Milo O’Shea, ‘Barbarella’ Actor, Dead Following Short Illness

Milo O’Shea, the Irish actor most known for his roles in Barbarella, Ulysses, and TV’s Cheers, has died following a short illness at age 86, The Telegraph reported Wednesday.

The website also noted that O’Shea’s Barbarella character of Dr. Durand Durand was the inspiration for the name of 1980s rock group Duran Duran, and O’Shea even reprised his role for the band’s 1984 concert film Arena.

Those of us who grew up sneaking glances at late-night showings of Barbarella on HBO will recall that it was Dr. Durand Durand’s mission to kill our heroine (Jane Fonda) by overdosing her on pleasure.

The villainous role showcased O’Shea’s gift of comedy that he would continue to exploit throughout his career in roles on the long-running sitcoms Cheers and Frasier.

As Dr. Schachter on Frasier, O’Shea played a couples therapist tasked with the chore of unraveling Dr. Frasier Crane (Kelsey Grammar) and brother Niles’ (David Hyde Pierce) neuroses over their sibling rivalry.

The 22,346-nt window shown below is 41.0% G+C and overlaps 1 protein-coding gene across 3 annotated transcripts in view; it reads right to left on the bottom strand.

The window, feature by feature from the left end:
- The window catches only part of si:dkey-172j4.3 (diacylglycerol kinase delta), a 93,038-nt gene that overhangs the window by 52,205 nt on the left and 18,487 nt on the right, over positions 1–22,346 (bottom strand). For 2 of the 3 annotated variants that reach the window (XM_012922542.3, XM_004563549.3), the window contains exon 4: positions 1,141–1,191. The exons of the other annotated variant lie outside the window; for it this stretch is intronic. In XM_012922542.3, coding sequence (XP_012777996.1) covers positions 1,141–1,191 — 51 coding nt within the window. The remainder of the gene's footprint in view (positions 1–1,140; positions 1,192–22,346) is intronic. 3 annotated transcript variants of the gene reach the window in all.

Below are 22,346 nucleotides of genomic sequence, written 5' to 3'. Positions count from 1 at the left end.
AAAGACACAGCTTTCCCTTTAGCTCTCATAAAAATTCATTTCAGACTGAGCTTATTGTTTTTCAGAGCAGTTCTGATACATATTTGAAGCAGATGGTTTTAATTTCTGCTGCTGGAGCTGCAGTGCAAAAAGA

While O’Shea could bring the funny, he was also adept at straight-line performances, such as his turn as Leopold Bloom in the 1967 film adaptation of James Joyce’s novel Ulysses and his interpretation of Friar Laurence in the Franco Zeffirelli classic Romeo and Juliet.

A closer look at O’Shea’s IMDb resume reveals that his first role came in an uncredited part in the 1940 film Blackout. If that’s true, O’Shea’s death brings to a close a career that spanned 73 years.

His last credited performance came in 2004 as Chief Justice Roy Ashland in The West Wing.

In a statement on Wednesday, Ireland’s Arts Minister said, “During his career in theatre and film, both at home and abroad, he is remembered for the quality of his performances in a range of challenging and often ground-breaking roles.”

O’Shea lived in New York from 1976 forward, and is survived by “his actress wife Kitty Sullivan,” The Telegraph noted, as well as two sons and grandchildren.

Do you remember Milo O’Shea as Dr. Durand Durand? If not, we’ve got a refresher below. What was your favorite of his performances?